In any recruitment process, the CVs and covering letters that you receive from candidates for a role form the foundation of your shortlist, and provide the first insight into your potential new employee or employees.

What to look for in a CV

When hiring for a permanent role it is important to consider the following:

  • Do they have a fluid CV?
  • Has their career progressed up a level after each role they have held?
  • If there has been a sign of stagnation in the CV history? This may not be a good sign for a progressive role unless there is a valid reason.

CVs need to be reviewed in line with the objective of the role. For example, if you are looking to recruit a progressive role, with the expectation that the candidate will develop quickly, you should focus on their career journey so far.

If you are looking to bring in someone for their unique skill set it is likely to be a sideways move for the candidate, so look at:

  • The experience they have demonstrated  
  • If they utilised the skills you are looking for
  • The length of time they have been in their current role

When recruiting temp roles, some businesses are put off by CVs that show multiple roles including shorter-term contracts. However, this is not a negative for a temp role. Moves from one contract to another with no gaps suggest that they have completed the role successfully and are good enough to move straight into another role.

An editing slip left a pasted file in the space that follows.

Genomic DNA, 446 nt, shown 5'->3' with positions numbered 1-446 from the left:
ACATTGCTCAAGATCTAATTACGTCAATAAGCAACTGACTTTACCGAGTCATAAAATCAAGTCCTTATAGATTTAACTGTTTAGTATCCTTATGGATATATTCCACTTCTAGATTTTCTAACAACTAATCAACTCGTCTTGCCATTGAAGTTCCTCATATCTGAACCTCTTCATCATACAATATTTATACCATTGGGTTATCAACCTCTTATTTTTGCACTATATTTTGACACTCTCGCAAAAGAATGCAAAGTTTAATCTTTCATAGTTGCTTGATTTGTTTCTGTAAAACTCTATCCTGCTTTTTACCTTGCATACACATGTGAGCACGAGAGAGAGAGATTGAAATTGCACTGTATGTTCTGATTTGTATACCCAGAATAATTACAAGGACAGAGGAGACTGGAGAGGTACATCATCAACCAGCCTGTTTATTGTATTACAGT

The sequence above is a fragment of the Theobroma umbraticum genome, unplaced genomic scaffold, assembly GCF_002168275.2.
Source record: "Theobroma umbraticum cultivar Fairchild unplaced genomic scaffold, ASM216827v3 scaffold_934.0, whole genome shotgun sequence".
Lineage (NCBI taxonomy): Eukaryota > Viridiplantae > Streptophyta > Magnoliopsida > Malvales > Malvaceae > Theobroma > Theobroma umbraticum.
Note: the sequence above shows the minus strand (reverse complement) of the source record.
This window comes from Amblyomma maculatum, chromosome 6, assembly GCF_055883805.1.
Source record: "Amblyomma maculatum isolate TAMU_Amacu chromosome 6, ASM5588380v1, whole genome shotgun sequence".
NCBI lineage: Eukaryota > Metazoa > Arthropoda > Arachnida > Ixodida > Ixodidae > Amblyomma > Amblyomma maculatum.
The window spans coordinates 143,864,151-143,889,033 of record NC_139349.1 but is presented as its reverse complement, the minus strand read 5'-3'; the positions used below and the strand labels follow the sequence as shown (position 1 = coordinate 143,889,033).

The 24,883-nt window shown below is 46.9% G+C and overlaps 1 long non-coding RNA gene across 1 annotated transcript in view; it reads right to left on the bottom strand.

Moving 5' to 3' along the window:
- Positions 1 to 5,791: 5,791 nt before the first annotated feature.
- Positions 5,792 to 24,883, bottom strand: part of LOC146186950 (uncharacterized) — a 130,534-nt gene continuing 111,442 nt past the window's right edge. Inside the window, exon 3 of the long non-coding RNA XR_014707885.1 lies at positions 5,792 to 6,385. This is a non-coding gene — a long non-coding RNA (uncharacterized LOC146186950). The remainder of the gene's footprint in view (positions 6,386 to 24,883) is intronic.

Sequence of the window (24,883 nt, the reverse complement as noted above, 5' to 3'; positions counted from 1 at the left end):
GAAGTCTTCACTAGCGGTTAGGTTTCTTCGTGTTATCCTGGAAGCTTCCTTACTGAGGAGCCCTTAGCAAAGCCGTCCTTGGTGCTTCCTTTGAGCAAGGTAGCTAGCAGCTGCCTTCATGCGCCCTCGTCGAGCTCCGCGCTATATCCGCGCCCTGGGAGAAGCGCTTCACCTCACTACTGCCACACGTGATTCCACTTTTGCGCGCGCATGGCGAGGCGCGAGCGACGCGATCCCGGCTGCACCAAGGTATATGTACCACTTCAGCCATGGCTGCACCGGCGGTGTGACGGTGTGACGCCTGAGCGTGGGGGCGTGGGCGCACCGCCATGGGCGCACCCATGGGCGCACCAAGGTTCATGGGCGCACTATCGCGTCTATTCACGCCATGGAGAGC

It is important to remember that the CV is a first introduction to a candidate and these should be explored further at the interview stage

How to quickly identify a good CV

When first assessing a CV, use the below checklist to identify whether the CV you are reviewing is a likely match for your role.

  1. A clear and presentable format < Do they have key skills that can be applied in the role?
  2. Key achievements throughout their career < Do they have a unique skill set that you would like to bring in?
  3. Previous experience of similar markets worked in < Have they worked with a similar client base?
  4. Transferable skills < Have they used similar products, systems, and processes?
  5. Time spent in previous roles < Have they impacted change in other organisations?
  6. Professional training courses and qualifications < How qualified are they for the position?
  7. Performance against target results < Were they successful in their previous roles?


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